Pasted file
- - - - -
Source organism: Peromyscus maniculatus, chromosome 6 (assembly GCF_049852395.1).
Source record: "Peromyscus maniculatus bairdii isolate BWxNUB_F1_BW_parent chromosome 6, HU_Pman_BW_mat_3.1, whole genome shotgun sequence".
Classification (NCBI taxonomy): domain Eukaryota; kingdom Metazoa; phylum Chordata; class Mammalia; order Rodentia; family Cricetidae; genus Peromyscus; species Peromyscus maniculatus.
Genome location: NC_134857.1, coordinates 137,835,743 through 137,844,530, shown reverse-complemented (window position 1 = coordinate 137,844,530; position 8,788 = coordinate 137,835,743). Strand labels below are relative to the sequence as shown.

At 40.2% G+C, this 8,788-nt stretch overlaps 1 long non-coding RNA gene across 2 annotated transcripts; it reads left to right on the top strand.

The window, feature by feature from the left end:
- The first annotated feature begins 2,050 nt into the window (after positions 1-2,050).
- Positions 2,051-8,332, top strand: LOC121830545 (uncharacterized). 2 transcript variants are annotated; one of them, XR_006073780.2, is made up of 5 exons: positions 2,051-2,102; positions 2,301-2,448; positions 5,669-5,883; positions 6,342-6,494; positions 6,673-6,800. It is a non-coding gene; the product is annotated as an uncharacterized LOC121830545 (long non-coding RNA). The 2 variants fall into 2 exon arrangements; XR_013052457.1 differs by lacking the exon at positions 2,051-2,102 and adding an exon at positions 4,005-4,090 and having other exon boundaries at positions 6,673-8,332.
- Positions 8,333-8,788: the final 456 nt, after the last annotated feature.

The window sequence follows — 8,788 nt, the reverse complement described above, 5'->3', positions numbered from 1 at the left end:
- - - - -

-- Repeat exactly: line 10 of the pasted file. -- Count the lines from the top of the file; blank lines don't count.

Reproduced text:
The window sequence follows — 8,788 nt, the reverse complement described above, 5'->3', positions numbered from 1 at the left end: